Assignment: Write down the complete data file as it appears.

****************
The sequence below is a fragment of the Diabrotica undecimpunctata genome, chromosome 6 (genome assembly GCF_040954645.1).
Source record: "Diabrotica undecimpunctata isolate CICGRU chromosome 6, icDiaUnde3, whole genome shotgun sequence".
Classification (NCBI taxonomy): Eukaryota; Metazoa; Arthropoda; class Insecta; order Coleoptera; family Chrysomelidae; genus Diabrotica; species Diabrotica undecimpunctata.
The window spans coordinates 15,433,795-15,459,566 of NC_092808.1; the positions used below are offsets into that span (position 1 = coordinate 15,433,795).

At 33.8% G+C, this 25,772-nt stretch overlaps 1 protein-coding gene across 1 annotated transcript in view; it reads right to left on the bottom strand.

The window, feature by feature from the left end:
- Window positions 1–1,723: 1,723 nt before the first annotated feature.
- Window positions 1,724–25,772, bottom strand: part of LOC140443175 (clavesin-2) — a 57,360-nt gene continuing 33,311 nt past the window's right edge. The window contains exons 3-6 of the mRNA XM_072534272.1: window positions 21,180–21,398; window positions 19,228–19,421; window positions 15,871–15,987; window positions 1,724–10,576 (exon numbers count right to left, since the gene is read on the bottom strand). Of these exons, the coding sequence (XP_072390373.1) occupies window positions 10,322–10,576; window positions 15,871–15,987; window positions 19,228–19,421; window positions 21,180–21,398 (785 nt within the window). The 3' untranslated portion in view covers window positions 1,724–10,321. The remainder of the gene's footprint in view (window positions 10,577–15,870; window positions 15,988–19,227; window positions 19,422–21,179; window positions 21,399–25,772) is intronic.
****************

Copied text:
The sequence below is a fragment of the Diabrotica undecimpunctata genome, chromosome 6 (genome assembly GCF_040954645.1).
Source record: "Diabrotica undecimpunctata isolate CICGRU chromosome 6, icDiaUnde3, whole genome shotgun sequence".
Classification (NCBI taxonomy): Eukaryota; Metazoa; Arthropoda; class Insecta; order Coleoptera; family Chrysomelidae; genus Diabrotica; species Diabrotica undecimpunctata.
The window spans coordinates 15,433,795-15,459,566 of NC_092808.1; the positions used below are offsets into that span (position 1 = coordinate 15,433,795).

At 33.8% G+C, this 25,772-nt stretch overlaps 1 protein-coding gene across 1 annotated transcript in view; it reads right to left on the bottom strand.

The window, feature by feature from the left end:
- Window positions 1–1,723: 1,723 nt before the first annotated feature.
- Window positions 1,724–25,772, bottom strand: part of LOC140443175 (clavesin-2) — a 57,360-nt gene continuing 33,311 nt past the window's right edge. The window contains exons 3-6 of the mRNA XM_072534272.1: window positions 21,180–21,398; window positions 19,228–19,421; window positions 15,871–15,987; window positions 1,724–10,576 (exon numbers count right to left, since the gene is read on the bottom strand). Of these exons, the coding sequence (XP_072390373.1) occupies window positions 10,322–10,576; window positions 15,871–15,987; window positions 19,228–19,421; window positions 21,180–21,398 (785 nt within the window). The 3' untranslated portion in view covers window positions 1,724–10,321. The remainder of the gene's footprint in view (window positions 10,577–15,870; window positions 15,988–19,227; window positions 19,422–21,179; window positions 21,399–25,772) is intronic.